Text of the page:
Back in September I was in New Brunswick to premiere Piling Sand – Piling Stone IV, for flute and Max MSP, by André Cormier. This mammoth, ninety-minute work was performed in both Moncton and St. John: every six minutes the flute is recorded and looped back through speakers surrounding the audience. Gradually, over the course of an hour-and-a-half, the music becomes denser, richer, and more elaborate, until the final six minutes reveal the “complete” piece: all swirling flute lines, Tibetan finger cymbals, and whistle tones. My final day in Moncton included an absurdly large portion of fried clams, some local beer… and a recording session, where we laid down André’s piece for posterity. Below is an excerpt from this utterly unique and otherworldly piece.
This week I’m heading to Montreal for the IAMA (International Artist Managers’ Association) Conference. This is the first time the Conference will be hosted in North America. Moreover, thanks to the incredible efforts of the folks at the Canadian New Music Network, there will be two evenings devoted to the performance of Canadian music — and this is where you’ll find me on November 7th. I’m thrilled and honoured to be presenting three solo flute works that are very dear to me: Foundry (1991) by Paul Steenhuisen, the alto flute movement from Three Reflections on Pride by Owen Underhill, and Lachrymose for solo piccolo by Derek Charke. This concert will also feature the Montreal based Fiolûtröniq as well as my good friends from Victoria, the Emily Carr String Quartet. The following evening (November 8th) will feature performances by Montreal’s ARTefact, the pianists Eve Egoyan and Roger Admiral, and Vancouver’s own Orkestra futura.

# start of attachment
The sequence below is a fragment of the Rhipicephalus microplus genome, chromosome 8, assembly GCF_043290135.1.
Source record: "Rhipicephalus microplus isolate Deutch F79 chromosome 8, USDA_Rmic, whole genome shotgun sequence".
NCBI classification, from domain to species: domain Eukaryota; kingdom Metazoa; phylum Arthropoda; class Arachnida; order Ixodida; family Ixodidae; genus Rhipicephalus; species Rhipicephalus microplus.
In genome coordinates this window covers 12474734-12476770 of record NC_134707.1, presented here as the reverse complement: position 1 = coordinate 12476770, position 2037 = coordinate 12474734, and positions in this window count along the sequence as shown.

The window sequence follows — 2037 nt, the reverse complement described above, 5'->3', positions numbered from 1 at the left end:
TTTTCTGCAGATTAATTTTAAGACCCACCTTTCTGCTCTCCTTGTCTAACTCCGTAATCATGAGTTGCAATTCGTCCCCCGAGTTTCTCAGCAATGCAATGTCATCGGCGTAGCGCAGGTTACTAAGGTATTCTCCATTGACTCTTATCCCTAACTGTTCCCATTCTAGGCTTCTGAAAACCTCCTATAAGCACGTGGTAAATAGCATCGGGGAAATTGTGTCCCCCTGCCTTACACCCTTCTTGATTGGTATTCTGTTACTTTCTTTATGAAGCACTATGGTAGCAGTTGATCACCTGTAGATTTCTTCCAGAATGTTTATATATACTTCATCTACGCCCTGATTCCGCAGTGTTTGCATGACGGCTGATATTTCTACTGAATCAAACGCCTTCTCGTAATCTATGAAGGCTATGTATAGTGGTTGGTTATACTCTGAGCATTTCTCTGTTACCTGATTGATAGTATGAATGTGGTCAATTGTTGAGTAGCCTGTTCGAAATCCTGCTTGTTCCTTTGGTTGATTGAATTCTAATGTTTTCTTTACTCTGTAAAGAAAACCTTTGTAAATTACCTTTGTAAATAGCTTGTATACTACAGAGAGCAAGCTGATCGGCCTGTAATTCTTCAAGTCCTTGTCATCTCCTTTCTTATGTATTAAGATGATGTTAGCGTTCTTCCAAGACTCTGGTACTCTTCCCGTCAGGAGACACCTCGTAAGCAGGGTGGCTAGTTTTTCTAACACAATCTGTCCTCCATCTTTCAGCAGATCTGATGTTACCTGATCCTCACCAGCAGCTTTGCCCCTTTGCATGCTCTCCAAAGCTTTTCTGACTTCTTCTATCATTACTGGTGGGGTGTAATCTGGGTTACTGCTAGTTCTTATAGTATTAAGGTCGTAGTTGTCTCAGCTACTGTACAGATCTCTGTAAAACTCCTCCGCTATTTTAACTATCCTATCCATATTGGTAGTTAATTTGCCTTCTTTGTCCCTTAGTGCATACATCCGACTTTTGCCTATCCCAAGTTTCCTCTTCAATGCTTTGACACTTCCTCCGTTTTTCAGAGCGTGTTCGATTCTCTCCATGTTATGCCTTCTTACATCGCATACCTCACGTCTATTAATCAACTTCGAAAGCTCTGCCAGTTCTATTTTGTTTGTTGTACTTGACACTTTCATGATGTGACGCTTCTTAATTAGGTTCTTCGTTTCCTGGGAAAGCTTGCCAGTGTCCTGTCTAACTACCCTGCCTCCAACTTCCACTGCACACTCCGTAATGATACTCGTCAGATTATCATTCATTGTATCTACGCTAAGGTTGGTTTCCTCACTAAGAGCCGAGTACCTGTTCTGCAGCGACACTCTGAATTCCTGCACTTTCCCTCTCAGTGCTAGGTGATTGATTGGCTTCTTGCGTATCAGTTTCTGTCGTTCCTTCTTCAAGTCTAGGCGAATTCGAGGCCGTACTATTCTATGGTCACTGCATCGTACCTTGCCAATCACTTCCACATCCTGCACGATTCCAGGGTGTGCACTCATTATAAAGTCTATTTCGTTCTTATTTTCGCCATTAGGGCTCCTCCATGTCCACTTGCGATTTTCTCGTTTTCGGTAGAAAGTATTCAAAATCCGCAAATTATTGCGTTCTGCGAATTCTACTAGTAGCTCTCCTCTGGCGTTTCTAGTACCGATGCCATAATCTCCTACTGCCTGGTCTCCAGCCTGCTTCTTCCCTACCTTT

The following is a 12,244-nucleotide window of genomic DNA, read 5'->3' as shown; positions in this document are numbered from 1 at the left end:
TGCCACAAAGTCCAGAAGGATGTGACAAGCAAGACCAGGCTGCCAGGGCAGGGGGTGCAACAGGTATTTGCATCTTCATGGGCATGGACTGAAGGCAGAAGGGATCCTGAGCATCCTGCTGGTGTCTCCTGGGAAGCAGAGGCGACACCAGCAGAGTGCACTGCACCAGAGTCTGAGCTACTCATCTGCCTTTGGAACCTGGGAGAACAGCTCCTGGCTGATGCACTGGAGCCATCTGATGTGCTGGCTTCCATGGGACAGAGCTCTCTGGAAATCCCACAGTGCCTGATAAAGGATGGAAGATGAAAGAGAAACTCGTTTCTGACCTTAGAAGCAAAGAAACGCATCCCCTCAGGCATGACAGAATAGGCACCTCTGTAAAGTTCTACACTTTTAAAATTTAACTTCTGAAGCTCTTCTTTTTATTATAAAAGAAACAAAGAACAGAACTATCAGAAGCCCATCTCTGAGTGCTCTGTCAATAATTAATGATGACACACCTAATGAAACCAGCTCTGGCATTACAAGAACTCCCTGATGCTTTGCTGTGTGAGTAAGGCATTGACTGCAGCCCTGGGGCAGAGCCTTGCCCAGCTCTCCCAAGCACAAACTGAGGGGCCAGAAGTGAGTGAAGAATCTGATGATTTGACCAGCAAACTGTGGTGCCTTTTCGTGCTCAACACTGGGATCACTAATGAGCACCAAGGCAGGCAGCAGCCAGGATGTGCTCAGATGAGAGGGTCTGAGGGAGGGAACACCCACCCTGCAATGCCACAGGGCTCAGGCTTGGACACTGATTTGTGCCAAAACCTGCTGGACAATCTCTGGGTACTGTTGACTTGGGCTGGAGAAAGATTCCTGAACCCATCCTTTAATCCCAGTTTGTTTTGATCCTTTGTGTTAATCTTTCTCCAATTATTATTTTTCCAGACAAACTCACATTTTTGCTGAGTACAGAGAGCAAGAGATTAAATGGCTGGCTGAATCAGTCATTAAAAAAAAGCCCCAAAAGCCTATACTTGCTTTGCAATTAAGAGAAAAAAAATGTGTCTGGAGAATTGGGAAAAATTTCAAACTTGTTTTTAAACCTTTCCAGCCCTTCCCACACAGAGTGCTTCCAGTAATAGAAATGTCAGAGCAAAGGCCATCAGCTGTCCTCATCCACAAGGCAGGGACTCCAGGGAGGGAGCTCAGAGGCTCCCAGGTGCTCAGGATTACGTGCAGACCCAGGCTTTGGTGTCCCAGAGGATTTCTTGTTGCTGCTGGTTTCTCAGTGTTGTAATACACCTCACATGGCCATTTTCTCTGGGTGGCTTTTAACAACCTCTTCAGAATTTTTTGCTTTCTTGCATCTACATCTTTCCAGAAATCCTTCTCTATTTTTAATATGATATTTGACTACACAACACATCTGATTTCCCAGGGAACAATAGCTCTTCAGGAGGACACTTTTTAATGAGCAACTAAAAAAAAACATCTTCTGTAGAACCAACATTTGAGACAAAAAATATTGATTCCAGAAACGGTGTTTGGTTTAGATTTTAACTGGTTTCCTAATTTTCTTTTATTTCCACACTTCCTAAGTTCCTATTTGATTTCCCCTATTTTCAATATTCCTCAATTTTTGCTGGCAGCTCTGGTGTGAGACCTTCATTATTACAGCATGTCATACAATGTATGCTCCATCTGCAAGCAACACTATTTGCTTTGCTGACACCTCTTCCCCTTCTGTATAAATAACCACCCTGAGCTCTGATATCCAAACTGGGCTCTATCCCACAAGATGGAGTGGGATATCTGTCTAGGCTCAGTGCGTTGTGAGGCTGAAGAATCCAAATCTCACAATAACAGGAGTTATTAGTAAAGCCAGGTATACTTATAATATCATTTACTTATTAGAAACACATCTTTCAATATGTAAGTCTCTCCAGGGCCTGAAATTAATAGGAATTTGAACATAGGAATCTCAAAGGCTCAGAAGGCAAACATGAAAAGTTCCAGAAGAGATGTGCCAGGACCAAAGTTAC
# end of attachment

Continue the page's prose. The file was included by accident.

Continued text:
Montreal is a very special place for me: for two years I studied at the Conservatoire de Musique de Montréal, obtaining my Concours de musique in 1997. My “Montreal years” were definitely interesting times: even by student standards I lived in squalor. I shared an apartment near Berri-UQAM with half the McGill Symphony double bass section, scavenged my furniture from back alleys, and committed culinary atrocities too horrid to print. But they were fabulous years, too: it’s difficult to describe how thrilling it was to hear the Orchestre symphonique de Montréal on a regular basis, as well as powerful performances of contemporary music by ECM+ and SMCQ. I also studied in a passionately francophone conservatory, practised six hours a day, and made friends who remain close to this day. I think it’s safe to say that the cultural energy in Montreal is unique in North America and I’m looking forward tremendously to experiencing that energy all over again — this time with maybe not quite so many double bass players…
Canadian New Music at Off-IAMA Montreal
Fiolûtröniq (6:00pm) — Emily Carr String Quartet (6:30pm) — Mark Takeshi McGregor (7:00pm)
Red Roof Church
137 President Kennedy (across the street from Maison symphonique), Montreal, QC
FREE AND OPEN TO THE PUBLIC